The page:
GLR September-October 2022

Hirschfeld a Public Danger: the Jews are Our Misfortune!” In the end, the trial had quite the opposite effect to what Hirschfeld had sought. Rather than raising awareness of the plight of gay men and ameliorating their situation, it ush ered in a crackdown on homosexual behavior and a rise in court cases and convictions. At the same time, the Kaiser instigated a cover-up of queerness in the German army—during which time, at one of his hunting-lodge parties, the chief of the Military Secretariat, Dietrich von Huelsen-Haesaler, died of a heart attack while performing a dance in a tutu. § T HE S CIENTIFIC H UMANITARIAN C OMMITTEE pro duced numerous publications from 1899 to 1923, including its annual “Yearbook of Inter mediate Sexual Types,” a series of case studies on homosexual, intersex, and transgender indi viduals. Since a nonbinary presentation was

Costume party at the Institut für Sexualwissenschaft with Magnus Hirschfeld (second from right). Courtesy Archive of Magnus-Hirschfeld-Gesellschaft.

cluded in his 1913 book The Homosexuality of Man and Woman , for which he claimed to have assessed 10,000 homo sexual men and women of all ethnicities, ages, and social classes, starting with an ancient Egyptian document written on papyrus. With discussions of homosexuality in the military, in prisons, and in other institutions, Hirschfeld presented homo sexuality as a natural variation that could not and should not be “treated,” as its origins were biological. (He wondered whether ovarian tissue may be found in the bodies of gay men and tes ticular tissue in those of lesbian women). By the time he published this tome, Hirschfeld had already cofounded the world’s first organization to promote LGBT rights—the civil activist group calling itself the Scientific Hu manitarian Committee. The Committee, which grew to around 500 members and had branches in Germany, Austria and the Netherlands, was primarily dedicated to campaigning for the repeal of Section 175, under which male homosexual behavior could be prosecuted. To that end, the group wished to demon strate the normality, prevalence, innateness, and global nature of the homosexual orientation, and gathered the signatures of prominent figures, mostly straight allies like Albert Einstein. Committee member Kurt Hiller’s paper, “Section 175: The Dis grace of the Century,” was delivered to the German govern ment—but to no avail. Hirschfeld himself was called to testify at a highly contro versial trial lasting from 1907 to 1909, during which a number of men in the inner circle of Kaiser Wilhelm II were accused of homosexual conduct. These proceedings were electrified when journalist Maximilian Harden exposed the relationship between Prince Philipp of Eulenburg and Hertefeld, and General Kuno von Moltke—two of the Kaiser’s closest friends—and suggested that Philipp’s palace was operating as a gay salon. Prince Philipp and Moltke both attempted to sue Harden for libel. Hirschfeld testified that he believed Moltke to be homosexual—but said there was nothing wrong with that. The right-wingers of the day were outraged by what they saw as an attempt to besmirch the honor of the German military. Hirschfeld’s clinic was vandal ized with graffiti—a harbinger of things to come: “Dr.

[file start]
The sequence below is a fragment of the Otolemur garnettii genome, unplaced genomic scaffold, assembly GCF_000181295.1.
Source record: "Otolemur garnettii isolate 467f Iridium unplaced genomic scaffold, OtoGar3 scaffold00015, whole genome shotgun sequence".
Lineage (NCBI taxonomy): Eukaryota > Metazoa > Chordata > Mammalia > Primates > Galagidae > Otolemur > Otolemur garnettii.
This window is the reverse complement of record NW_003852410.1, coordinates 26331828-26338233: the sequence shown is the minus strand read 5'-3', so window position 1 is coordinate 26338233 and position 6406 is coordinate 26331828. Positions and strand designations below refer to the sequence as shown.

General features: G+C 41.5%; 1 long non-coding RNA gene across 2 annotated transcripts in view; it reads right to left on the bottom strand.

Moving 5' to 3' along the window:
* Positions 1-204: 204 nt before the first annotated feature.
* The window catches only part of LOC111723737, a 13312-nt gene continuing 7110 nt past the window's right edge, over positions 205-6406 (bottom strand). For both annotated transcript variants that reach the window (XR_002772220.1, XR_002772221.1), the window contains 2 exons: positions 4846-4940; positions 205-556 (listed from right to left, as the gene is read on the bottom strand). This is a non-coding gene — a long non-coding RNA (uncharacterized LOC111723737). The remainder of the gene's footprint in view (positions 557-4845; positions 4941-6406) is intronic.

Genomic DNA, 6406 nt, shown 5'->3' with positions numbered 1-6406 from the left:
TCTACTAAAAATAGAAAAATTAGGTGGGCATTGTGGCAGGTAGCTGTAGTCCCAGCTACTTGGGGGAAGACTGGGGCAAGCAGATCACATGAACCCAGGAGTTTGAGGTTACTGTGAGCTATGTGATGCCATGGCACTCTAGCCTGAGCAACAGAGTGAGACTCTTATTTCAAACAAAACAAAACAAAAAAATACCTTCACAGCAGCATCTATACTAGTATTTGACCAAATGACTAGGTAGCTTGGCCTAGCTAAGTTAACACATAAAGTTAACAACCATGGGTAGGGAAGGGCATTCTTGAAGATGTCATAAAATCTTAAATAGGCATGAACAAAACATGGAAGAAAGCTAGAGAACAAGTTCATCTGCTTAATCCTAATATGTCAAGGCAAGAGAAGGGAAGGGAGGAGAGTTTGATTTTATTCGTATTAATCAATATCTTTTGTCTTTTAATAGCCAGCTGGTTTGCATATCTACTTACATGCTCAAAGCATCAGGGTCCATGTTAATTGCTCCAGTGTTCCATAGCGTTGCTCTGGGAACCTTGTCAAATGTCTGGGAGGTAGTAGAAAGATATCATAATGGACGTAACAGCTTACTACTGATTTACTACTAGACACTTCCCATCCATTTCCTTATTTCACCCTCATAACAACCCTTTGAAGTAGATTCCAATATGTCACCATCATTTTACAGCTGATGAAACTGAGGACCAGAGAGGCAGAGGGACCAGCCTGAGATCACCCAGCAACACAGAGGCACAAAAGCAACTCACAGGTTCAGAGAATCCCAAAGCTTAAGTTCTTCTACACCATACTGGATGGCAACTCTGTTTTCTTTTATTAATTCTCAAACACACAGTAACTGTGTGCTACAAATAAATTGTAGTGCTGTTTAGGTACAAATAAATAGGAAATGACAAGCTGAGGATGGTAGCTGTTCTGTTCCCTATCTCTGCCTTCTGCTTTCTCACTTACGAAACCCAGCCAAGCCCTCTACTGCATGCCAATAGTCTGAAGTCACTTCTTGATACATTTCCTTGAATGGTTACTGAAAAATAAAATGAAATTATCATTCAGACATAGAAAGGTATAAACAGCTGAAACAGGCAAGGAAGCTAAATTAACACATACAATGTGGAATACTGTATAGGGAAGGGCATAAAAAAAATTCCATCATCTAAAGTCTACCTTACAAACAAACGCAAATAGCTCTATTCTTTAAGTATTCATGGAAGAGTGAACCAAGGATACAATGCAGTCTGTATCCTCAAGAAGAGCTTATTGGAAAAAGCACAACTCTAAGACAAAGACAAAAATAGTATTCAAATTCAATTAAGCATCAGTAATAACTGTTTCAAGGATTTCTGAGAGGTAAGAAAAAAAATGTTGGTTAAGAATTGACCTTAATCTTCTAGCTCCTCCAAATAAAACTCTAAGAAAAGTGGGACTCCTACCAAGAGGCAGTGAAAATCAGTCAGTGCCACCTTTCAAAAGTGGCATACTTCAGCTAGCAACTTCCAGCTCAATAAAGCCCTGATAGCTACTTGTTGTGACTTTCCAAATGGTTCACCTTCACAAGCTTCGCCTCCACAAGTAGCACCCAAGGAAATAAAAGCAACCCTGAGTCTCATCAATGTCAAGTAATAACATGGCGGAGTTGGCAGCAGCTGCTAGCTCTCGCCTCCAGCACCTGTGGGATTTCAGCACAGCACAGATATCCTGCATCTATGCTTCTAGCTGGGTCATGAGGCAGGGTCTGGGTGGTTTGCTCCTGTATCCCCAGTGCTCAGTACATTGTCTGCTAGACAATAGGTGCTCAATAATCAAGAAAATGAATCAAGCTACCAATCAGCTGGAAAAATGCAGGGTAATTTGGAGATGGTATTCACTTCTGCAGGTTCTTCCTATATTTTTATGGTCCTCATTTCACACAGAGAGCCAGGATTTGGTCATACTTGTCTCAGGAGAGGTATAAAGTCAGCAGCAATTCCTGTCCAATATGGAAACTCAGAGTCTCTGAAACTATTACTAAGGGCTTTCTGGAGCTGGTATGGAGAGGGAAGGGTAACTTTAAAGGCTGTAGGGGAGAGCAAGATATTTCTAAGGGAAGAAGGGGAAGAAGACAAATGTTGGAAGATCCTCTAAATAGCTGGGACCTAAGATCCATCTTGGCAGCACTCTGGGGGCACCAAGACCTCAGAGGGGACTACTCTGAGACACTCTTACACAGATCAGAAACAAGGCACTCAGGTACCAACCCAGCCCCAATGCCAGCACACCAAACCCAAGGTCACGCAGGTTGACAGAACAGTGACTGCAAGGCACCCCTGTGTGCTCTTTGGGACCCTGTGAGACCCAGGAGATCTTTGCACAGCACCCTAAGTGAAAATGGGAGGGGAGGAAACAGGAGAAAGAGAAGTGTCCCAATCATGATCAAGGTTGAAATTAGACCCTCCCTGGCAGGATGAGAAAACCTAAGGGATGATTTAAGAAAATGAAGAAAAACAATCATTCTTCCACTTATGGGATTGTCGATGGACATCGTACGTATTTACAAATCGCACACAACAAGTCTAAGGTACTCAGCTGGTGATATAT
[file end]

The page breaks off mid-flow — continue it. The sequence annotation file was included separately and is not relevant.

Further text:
scarcely possible at this time—one had to appear male or fe male—many subjects spoke of vacillating between male and fe male presentation, and would be photographed in a dress, a suit, and indeed naked. This was the world’s first scientific journal to deal with variant sexual behavior, with contributors such as Richard von Krafft-Ebing. Other journals and magazines fol lowed. In 1896, Adolf Brand began to publish the magazine Der Eigene (“The Special Few”), the world’s first gay magazine. With a print run of around 1,500, Der Eigene appealed to a read ership interested in what might be called hypermasculinity, fo cusing on physical fitness and virility. For lesbians, the leading magazines were Die Freundin (“The Girlfriend”) and Frauen liebe (“Love of Women”). Hirschfeld wrote the preface to Berlin’s Lesbian Women by the journalist Ruth Roellig, an overview of lesbian gathering places in the capital, which was freely available in the city’s kiosks and train stations. Hirschfeld had already published his own report on queer nightlife and cruising, “Berlin’s Third Sex,” in which he de scribes a dozen major gay bars in the capital, sex work of all permutations, and the city’s drag scene. He elaborated on the old idea of homosexuals as a “third sex” by making a clear distinction between sexual orientation and gender identity, and he became engrossed in research on the latter. In 1910, he coined the term “transvestite,” and he later identified two types of transvestism, one intended to bring about sexual arousal, what is now called transvestic fetishism, the other an expres sion of an innate, permanent identity—what we would call transgenderism. From 1908 onward, patients of Hirschfeld were able to apply for special “transvestite certificates,” diagnostic notes that the holder could take to the police to obtain a stamped docu ment guaranteeing their right to wear masculine or feminine clothing in public. One of those to obtain such a license was the Berliner trans man Berthold Buttgereit, born in 1891, who was identified as female at birth but who felt himself to be male from an early age. He visited Hirschfeld at the age of twenty and was diagnosed as a “total transvestite,” meaning that he was fully identified as male. He was able to obtain a transvestite certifi

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